Wednesday, March 18, 2009

Avoiding Foreclosure During a Loan Modification

Mark Twain supposedly said once that "A verbal contract isn't worth the paper it's printed on." A client recently learned that the same can be said of a lender's promises during negotiations for a loan modification.

These homeowners had hired another law firm to represent them during the loan modification process. The lender had delayed a foreclosure sale several times while negotiations were ongoing. Without notice to the homeowners, the lender decided to cease negotiations on a Friday and conducted the foreclosure auction the following Monday. The home they had occupied for 15 years was sold to a third party bidder and now there is little they can do to save their home.

My colleagues that do loan modification work tell me that it is often necessary to advise homeowners to stop paying their mortgage before a lender will even discuss changes to a loan. When considering a loan modification, lenders look at several factors including (1) the nature of the hardship causing the mortgage problems; (2) the borrower's ability to pay; (3)
the amount owed; (4) the equity in the property; and (5) the borrower's future financial situation. Without a delinquency, the lenders or loan servicers often have little incentive to modify a performing loan.

When a borrower defaults on a loan, the risk is that they will get so far behind that the lender will simply choose to foreclose rather than have a bad loan on the books. It is also possible get so far behind that a Chapter 13 bankruptcy repayment plan might not be able to help a borrower save their home. Before starting the loan modification process, consider the following tips:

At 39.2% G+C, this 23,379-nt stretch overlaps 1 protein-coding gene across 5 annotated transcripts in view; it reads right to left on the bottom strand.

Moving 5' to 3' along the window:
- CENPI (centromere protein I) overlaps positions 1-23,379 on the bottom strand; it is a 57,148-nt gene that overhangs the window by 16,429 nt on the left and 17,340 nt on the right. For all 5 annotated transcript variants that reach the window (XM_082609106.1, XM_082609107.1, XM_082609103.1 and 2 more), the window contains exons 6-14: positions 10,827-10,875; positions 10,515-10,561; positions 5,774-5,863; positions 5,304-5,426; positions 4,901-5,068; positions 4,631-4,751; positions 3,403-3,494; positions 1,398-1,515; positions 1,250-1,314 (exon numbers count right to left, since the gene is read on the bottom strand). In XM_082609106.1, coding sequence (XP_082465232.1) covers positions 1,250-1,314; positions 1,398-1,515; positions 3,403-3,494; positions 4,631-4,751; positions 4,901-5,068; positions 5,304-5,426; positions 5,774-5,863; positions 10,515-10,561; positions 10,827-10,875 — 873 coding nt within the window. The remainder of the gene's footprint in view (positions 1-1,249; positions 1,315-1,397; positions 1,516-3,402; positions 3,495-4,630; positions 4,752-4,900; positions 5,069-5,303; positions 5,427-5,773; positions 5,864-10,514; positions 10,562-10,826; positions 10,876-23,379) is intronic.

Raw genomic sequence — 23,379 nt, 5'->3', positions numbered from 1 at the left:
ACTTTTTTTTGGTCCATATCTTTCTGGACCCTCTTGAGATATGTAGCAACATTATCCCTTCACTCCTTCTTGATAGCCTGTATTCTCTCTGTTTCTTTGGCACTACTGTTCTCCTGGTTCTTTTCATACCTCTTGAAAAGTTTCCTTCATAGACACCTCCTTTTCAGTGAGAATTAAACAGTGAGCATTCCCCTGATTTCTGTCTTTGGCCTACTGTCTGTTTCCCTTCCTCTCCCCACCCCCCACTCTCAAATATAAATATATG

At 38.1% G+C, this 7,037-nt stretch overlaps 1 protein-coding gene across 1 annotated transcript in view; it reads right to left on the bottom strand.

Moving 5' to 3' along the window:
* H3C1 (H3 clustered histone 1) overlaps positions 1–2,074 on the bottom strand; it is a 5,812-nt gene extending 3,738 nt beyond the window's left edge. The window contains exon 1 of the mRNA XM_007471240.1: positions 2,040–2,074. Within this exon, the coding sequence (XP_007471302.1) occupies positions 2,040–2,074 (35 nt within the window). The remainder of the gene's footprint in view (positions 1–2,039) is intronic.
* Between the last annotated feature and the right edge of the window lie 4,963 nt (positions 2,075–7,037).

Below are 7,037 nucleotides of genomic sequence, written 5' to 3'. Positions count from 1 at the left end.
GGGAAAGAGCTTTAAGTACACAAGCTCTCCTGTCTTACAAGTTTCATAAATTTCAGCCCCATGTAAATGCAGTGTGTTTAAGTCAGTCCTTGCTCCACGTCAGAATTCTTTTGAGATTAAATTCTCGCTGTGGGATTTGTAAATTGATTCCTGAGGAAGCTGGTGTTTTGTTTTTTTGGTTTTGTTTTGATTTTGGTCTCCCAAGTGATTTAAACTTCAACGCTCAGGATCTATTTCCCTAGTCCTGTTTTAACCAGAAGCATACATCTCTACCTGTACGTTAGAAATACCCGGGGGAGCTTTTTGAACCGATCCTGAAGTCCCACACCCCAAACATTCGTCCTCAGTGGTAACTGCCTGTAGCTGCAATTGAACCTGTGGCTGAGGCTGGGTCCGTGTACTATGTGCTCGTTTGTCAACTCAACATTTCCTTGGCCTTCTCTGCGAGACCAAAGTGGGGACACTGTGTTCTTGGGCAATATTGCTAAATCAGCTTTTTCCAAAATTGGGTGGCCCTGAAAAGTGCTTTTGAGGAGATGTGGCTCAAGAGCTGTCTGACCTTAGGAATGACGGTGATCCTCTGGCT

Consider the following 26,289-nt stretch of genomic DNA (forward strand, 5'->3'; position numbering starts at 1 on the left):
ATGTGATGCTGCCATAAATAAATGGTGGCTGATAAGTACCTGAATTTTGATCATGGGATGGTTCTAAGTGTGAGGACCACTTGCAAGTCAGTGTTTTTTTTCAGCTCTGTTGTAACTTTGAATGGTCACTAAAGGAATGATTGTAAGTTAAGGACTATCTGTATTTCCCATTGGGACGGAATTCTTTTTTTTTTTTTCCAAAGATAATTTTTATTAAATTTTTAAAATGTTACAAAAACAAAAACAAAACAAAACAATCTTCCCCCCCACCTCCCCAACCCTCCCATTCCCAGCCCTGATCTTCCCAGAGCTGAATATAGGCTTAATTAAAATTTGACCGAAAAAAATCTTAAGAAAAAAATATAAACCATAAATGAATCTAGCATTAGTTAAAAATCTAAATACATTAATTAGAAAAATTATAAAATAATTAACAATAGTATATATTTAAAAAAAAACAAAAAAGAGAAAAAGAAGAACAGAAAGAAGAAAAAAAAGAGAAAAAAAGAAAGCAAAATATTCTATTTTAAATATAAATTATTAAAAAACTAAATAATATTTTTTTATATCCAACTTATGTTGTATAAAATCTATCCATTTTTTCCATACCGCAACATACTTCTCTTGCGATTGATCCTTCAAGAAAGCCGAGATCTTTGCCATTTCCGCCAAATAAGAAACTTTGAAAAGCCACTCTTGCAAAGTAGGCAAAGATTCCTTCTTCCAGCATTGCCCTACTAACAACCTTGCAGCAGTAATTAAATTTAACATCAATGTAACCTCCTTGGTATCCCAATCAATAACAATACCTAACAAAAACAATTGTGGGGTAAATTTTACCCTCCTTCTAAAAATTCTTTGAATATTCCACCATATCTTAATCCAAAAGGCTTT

• Hire an experienced mortgage attorney to examine your loan documents for potential violations of laws such as the Truth in Lending Act or the Real Estate Settlement Procedures Act. This may give you leverage in the negotiation process.
  • Obtain a complete written life of loan history to see if there any inappropriate charges and fees included in their mortgage balance.
  • Do not spend the money you would have used to make your house payments. Consider setting the money aside in a separate bank account. The lender might require a "good faith" payment at some point in time during the process and you will want to have those funds available if needed.
  • Get all assurances in writing. If the lender does foreclose, written assurances could be used in legal proceedings to set aside the sale.
  • Have a bankruptcy attorney on standby. The automatic stay can stop a foreclosure sale before it happens. A debtor can also use a Chapter 13 repayment plan to get caught up on the past due mortgage payments. We offer a free consultation on new bankruptcy matters.
In this economy, negotiating a loan modification can be very risky yet very beneficial given the right circumstances. If you need assistance with debt relief or a referral to a loan modification specialist in Southern California, please contact us.

About the Author: Carl H. Starrett II has been a licensed attorney since 1993 and is a member in good standing with the California State Bar and the San Diego County Bar Association. Mr. Starrett practices in the areas of bankruptcy, business litigation, construction, corporate planning and debt collection.

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